Michael C. Jensen
Harvard Business School MJensen@hbs.edu
Abstract Many scholars, business people, policy makers, and religious leaders are suspicious of self-interest and incentives and often oppose the use of incentives to motivate managers, employees, public servants, or the public itself. I address here some of these issues regarding human nature and organizations raised by Michael Brennan (1994) in “Incentives, Rationality, and Society.” I analyze the meaning and role of incentives in the logic of choice and argue that it is inconceivable that purposeful actions can be viewed as anything other than responses to incentives. Money is not always the best way to motivate people. But where money incentives are required, they are required precisely because people are motivated by things other than money. Self-interest does not mean that people have no altruistic motives. And altruism, the concern for the well-being of others, does not make a person a perfect agent who does the bidding of others. This means that agency problems cannot be solved by instilling greater altruism in people (even if we could do so). I also discuss the universal tendency of people to behave in non-rational ways. Though they are Resourceful, Evaluative Maximizers (the REMM model) humans are imperfect in the sense that they have inherited a brain that is biologically structured so as to blind them from perceiving and correcting certain types of errors, primarily those that cause emotional or psychic pain. The result is systematic, non-functional behavior that makes them worse off. I briefly discuss a Pain Avoidance Model (PAM) that complements REMM by capturing the non-rational component of human behavior. This non-rational, behavior is the crux of self-control problems that beset all humans. Recognizing these self-control problems leads to an expansion of agency theory since they are a second major source of agency costs in addition to the costs generated by conflicts of interest between people. Key words: Human behavior, Rationality, Altruism, Self Interest, Perfect Agents, Sociology, Agency Costs © Copyright 1994. Michael C. Jensen. All rights reserved. Journal of Applied Corporate Finance, Vol. VII, no. 2 (Summer 1994). also published in Michael C. Jensen, Foundations of Organizational Strategy, Harvard University Press, 1998 You may redistribute this document freely, but please do not post the electronic file on the web. I welcome web links to this document at http://papers.ssrn.com/abstract=5566. I revise my papers regularly, and providing a link to the original ensures that readers will receive the most recent version. Thank you, Michael C. Jensen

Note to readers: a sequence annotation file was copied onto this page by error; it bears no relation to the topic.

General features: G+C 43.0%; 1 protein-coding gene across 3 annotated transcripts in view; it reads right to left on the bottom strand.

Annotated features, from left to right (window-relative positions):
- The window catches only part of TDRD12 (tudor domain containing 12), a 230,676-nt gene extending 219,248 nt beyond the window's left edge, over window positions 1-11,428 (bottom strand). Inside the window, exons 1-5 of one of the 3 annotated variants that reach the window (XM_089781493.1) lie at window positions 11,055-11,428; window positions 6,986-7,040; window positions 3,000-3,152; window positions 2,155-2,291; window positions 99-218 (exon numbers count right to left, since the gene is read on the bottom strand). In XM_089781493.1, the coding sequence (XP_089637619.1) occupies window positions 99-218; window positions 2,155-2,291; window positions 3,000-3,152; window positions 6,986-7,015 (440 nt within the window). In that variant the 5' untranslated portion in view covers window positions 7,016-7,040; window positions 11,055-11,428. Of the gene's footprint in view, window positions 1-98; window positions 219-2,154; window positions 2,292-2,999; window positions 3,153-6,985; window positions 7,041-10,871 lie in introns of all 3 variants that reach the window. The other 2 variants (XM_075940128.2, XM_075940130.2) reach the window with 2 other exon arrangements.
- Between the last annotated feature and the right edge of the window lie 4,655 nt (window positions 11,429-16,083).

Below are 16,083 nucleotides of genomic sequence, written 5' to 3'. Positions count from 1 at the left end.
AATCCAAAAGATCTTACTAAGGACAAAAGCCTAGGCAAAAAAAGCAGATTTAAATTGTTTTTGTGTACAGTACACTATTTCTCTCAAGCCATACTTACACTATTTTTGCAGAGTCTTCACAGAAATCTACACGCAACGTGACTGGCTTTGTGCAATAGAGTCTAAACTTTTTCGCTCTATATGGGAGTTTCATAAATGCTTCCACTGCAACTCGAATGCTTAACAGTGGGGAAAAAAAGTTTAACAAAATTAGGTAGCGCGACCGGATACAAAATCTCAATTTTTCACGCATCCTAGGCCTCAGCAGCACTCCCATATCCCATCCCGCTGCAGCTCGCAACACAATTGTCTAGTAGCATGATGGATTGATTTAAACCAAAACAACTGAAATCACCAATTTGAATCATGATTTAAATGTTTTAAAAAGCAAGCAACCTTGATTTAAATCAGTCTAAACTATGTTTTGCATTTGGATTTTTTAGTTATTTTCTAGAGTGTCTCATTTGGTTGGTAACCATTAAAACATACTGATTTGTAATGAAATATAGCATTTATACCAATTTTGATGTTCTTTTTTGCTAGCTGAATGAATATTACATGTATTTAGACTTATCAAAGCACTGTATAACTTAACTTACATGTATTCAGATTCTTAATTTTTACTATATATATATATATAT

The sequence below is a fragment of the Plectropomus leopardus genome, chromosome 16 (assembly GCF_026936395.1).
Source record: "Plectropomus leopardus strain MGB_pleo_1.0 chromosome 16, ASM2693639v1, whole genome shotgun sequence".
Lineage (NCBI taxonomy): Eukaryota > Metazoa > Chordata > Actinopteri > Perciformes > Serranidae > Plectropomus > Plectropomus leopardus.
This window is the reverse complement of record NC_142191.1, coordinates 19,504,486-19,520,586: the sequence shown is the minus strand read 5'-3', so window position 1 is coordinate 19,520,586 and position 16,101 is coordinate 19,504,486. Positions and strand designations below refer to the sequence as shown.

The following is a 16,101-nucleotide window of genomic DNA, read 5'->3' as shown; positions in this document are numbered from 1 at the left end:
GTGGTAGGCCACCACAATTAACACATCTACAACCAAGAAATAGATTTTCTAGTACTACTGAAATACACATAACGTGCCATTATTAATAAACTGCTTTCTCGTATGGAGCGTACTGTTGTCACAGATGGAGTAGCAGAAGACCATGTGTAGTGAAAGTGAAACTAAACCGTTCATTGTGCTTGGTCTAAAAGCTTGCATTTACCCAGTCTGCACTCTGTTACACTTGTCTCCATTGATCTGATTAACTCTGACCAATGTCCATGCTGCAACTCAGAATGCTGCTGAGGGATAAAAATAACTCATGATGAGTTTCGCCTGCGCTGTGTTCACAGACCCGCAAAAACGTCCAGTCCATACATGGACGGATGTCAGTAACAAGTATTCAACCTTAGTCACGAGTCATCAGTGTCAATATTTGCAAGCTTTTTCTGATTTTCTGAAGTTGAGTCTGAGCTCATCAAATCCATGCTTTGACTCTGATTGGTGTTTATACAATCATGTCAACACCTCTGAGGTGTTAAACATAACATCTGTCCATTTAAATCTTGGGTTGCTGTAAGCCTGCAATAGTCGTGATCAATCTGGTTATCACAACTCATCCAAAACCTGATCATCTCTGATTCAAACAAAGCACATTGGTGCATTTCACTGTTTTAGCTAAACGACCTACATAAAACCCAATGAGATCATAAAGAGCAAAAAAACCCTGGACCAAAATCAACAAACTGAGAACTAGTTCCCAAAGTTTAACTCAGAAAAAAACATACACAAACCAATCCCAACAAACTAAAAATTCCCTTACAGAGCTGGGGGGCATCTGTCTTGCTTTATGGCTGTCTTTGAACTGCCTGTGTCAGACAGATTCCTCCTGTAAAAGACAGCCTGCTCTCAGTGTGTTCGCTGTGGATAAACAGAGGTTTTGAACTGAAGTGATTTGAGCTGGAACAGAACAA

SELF-INTEREST, ALTRUISM, INCENTIVES, & AGENCY THEORY
Michael C. Jensen* Harvard Business School Journal of Applied Corporate Finance, Vol. VII, no. 2 (Summer 1994). also published in Michael C. Jensen, Foundations of Organizational Strategy, Harvard University Press, 1998
1. Introduction In “Incentives, Rationality, and Society” Michael Brennan (1994) attacks the use of incentives for executive compensation and, indirectly, for use in society in general. Professor Brennan argues that economics views rational behavior as self-interested and that this proposition is wrong both in a positive sense (that is people don’t behave that way) and in a normative sense (because if they did behave in a self-interested way, the world would be a more brutish and undesirable place). Brennan is correct that people do not always behave in a rational way, but this fact provides no support for his opposition to incentives, or his opposition to self-interest. Professor Brennan’s arguments, although popular in many quarters, are, I believe, logically and empirically incorrect. Underlying his argument is a strong aversion to incentives, an opposition that reveals itself in several places to be primarily, if not wholly, an antagonism to the use of monetary...